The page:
Wetlands Reestablishment

This week we are talking about Wetlands, specifically Wetlands reestablishment. If you’ve been with us for a while we did a basic overview of wetlands in episode 9. Today however we want to focus more on Wetlands reestablishment, which is rebuilding something that was formerly a wetland but has been impacted to such an extent that it’s lost its functions and values. So what happens when someone negatively Impacts a wetland? Do you restore it in the same location? What happens? Take a listen as we answer these questions and more.

Link to Google PodcastLink to Environmentally Speaking Podcast on Apple Podcasts

 

 

Wetlands Reestablishment -Episode Transcript

CLARICE:  Hello and good morning, everybody.  Thank you for joining us on this week’s Environmentally Speaking.    

MARISA:  Good morning.  I’m Marisa Desautel an environmental attorney.  

CLARICE:  And I’m Clarice.  I’m coming in with questions, comments, topics.  And this week I thought it would be interesting if – last week we talked a lot about the drought that’s happening out in California, so we’re going to do a hard left.  We’re going to go into wetlands which makes a lot of sense.  

MARISA:  And why is it a hard left?  

CLARICE:  I don’t know.  I mean, I guess it could be a hard right.  I just tend to say left.  

MARISA:  Wetlands to the left of us, wetlands to the right of us, here I am stuck in the middle with you.   

CLARICE:  Oh, I like that.  

MARISA:  Yeah.  

CLARICE:  That song is going to be stuck in my head all day now.  

MARISA:  Great.  Good.  Good.  Maybe we should like have some kind of a background intro with that music and people can just walk around all day singing about wetlands.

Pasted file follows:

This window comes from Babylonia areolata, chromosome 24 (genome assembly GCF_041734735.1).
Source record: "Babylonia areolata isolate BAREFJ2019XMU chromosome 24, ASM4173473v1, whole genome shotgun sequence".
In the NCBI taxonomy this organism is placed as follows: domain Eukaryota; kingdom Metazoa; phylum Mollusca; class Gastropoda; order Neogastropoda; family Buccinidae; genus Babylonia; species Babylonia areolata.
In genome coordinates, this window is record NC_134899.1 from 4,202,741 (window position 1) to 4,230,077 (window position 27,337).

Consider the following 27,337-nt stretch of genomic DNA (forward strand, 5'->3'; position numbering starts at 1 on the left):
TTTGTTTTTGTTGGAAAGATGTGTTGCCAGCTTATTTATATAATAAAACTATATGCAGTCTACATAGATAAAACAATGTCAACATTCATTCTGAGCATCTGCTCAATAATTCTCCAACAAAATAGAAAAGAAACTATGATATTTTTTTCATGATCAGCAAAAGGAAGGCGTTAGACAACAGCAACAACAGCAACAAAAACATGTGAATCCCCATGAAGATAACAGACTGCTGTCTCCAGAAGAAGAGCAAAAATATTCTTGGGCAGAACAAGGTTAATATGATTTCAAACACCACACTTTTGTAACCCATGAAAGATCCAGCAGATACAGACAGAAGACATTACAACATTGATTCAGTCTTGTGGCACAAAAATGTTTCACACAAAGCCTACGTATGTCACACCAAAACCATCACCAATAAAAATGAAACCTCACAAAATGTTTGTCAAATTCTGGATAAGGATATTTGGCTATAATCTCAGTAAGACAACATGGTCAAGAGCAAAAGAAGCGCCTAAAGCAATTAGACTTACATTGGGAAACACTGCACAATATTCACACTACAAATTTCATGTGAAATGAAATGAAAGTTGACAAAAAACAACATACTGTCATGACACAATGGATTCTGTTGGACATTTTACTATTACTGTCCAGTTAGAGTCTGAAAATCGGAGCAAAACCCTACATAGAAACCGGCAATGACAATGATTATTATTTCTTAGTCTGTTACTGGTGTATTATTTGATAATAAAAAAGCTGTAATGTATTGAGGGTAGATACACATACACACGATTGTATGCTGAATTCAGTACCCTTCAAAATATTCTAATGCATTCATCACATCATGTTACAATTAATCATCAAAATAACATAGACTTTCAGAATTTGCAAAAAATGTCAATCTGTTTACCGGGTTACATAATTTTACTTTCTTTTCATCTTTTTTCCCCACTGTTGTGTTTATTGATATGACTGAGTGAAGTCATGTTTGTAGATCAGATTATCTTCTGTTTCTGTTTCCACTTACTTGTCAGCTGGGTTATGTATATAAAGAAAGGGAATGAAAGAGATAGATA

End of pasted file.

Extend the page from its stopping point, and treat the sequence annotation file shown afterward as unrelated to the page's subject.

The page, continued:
CLARICE:  Oh, I love it.  

MARISA:  It’s not the worst idea.  You know, wetlands are really important and a lot of people don’t know why and they don’t know what they are.  When I was working at the Department of Environmental Management, they had this poster in the Office of Water Resources.  I don’t know where it came from, but I wish I had grabbed a copy.  And it was a kind of cartoon-ish poster, but it explained what wetlands were, what they looked like, why they were important.  And then I think the bottom of the poster said something like why should I care about wetlands.  And that was the crux of every single issue that came before the agency in terms of residential wetlands violations.  

CLARICE:  I love their awareness.  They know.  

MARISA:  [inaudible].  

CLARICE:  Yeah.  They can’t tell you why wetlands are cool, but they’re going to just tell you why should you care today.